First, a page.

Russian President Dmitry Medvedev signed a federal law acceding to the Organization for Economic Cooperation and Development’s anti-bribery convention on Feb. 1, 2012. Russia joins thirty-four other countries to have joined the convention.
Russia criminalized foreign bribery in May 2011, and was invited to join the convention that same month. However, joining the convention was a condition that Russian was required to fulfill prior to joining the OECD.
The bribery law signed in May 2011 is similar to the U.K. Bribery Act in terms of its scope and breadth. It criminalizes commercial bribery and prohibits both offering bribes to foreign government officials and accepting such bribes. It provides no exceptions for grease payments, and it does reach foreign entities doing business in Russia. Thus, as with several countries’ laws, entities that do business in Russia could be subject to liability under their own country’s law, as well as Russia’s.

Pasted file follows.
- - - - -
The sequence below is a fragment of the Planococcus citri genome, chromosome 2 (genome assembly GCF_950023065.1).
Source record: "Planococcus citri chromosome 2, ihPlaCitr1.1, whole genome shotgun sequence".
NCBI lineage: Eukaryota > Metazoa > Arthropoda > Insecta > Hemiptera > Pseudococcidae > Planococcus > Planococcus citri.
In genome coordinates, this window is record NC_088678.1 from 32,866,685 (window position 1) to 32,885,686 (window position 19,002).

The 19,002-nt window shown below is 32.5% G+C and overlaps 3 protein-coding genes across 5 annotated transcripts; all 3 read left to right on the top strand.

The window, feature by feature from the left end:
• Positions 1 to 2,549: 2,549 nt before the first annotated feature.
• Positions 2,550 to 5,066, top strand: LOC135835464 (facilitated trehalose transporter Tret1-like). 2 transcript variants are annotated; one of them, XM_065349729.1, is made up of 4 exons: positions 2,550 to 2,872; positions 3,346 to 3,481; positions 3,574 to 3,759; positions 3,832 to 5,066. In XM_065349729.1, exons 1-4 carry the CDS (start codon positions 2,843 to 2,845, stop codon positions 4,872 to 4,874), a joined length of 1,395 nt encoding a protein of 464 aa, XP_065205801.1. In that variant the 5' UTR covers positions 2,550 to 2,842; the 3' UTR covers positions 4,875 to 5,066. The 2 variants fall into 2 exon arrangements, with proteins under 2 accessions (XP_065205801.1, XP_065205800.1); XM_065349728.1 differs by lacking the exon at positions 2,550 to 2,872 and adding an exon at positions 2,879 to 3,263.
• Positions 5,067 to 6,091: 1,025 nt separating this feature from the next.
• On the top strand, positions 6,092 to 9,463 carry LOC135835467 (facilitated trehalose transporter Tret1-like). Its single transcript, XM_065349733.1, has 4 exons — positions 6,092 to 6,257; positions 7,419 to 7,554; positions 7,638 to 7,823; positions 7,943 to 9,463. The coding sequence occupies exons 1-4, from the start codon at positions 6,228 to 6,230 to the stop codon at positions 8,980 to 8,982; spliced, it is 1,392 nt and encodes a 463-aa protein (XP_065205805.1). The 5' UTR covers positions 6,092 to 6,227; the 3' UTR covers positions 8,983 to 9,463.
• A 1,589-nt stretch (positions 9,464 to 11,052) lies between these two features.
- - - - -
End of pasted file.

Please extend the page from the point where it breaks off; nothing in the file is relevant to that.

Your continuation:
The law defines foreign government official to include any appointed or elected official who has a position in any legislative, executive, administrative, or judicial branch of a foreign country or an individual who serves any public function for a foreign country or a public agency or a public enterprise. As a result, it appears to encompass employees of government-owned enterprises, as the US Government has interpreted the US FCPA.
The law also increased the penalties that may be imposed upon an individual or entity found in violation. Fines and the available ranges of incarceration under the new law vary depending upon the type of bribe and the official involved, and the court may prevent the offender from holding certain governmental or corporate positions in the future.
The law had previously allowed considerable prison sentences for bribery (up to 12 years), but prison sentences were much more rare than fines. As a result, while the new law does impose stiffer penalties for violations, it remains to be seen exactly how strictly and aggressively the law will be enforced.© 2013 Dinsmore & Shohl LLP. All rights reserved.